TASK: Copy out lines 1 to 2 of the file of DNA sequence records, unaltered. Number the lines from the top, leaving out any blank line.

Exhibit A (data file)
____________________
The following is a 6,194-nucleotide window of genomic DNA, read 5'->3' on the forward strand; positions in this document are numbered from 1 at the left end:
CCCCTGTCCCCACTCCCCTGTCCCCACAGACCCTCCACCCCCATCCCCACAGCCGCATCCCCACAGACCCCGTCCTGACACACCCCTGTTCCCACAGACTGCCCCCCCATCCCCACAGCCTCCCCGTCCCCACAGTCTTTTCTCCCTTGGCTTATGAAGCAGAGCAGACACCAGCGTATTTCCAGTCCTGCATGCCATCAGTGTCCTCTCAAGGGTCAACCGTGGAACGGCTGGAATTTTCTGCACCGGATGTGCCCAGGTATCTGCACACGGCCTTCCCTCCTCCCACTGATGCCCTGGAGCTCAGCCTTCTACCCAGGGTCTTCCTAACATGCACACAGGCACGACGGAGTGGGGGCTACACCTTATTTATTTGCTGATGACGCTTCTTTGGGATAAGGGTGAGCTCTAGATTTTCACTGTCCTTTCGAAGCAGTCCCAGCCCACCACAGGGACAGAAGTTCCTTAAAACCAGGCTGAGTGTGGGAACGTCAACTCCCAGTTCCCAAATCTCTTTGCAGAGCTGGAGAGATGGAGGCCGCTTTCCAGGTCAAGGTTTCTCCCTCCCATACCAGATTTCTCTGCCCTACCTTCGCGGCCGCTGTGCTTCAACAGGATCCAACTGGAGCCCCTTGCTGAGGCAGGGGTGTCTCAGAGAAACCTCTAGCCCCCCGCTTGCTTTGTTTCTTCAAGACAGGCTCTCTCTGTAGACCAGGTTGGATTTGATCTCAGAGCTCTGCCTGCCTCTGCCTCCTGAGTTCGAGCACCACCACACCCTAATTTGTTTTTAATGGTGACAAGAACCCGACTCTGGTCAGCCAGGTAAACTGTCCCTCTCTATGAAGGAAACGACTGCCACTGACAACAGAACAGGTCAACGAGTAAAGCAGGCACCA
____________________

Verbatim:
The following is a 6,194-nucleotide window of genomic DNA, read 5'->3' on the forward strand; positions in this document are numbered from 1 at the left end:
CCCCTGTCCCCACTCCCCTGTCCCCACAGACCCTCCACCCCCATCCCCACAGCCGCATCCCCACAGACCCCGTCCTGACACACCCCTGTTCCCACAGACTGCCCCCCCATCCCCACAGCCTCCCCGTCCCCACAGTCTTTTCTCCCTTGGCTTATGAAGCAGAGCAGACACCAGCGTATTTCCAGTCCTGCATGCCATCAGTGTCCTCTCAAGGGTCAACCGTGGAACGGCTGGAATTTTCTGCACCGGATGTGCCCAGGTATCTGCACACGGCCTTCCCTCCTCCCACTGATGCCCTGGAGCTCAGCCTTCTACCCAGGGTCTTCCTAACATGCACACAGGCACGACGGAGTGGGGGCTACACCTTATTTATTTGCTGATGACGCTTCTTTGGGATAAGGGTGAGCTCTAGATTTTCACTGTCCTTTCGAAGCAGTCCCAGCCCACCACAGGGACAGAAGTTCCTTAAAACCAGGCTGAGTGTGGGAACGTCAACTCCCAGTTCCCAAATCTCTTTGCAGAGCTGGAGAGATGGAGGCCGCTTTCCAGGTCAAGGTTTCTCCCTCCCATACCAGATTTCTCTGCCCTACCTTCGCGGCCGCTGTGCTTCAACAGGATCCAACTGGAGCCCCTTGCTGAGGCAGGGGTGTCTCAGAGAAACCTCTAGCCCCCCGCTTGCTTTGTTTCTTCAAGACAGGCTCTCTCTGTAGACCAGGTTGGATTTGATCTCAGAGCTCTGCCTGCCTCTGCCTCCTGAGTTCGAGCACCACCACACCCTAATTTGTTTTTAATGGTGACAAGAACCCGACTCTGGTCAGCCAGGTAAACTGTCCCTCTCTATGAAGGAAACGACTGCCACTGACAACAGAACAGGTCAACGAGTAAAGCAGGCACCA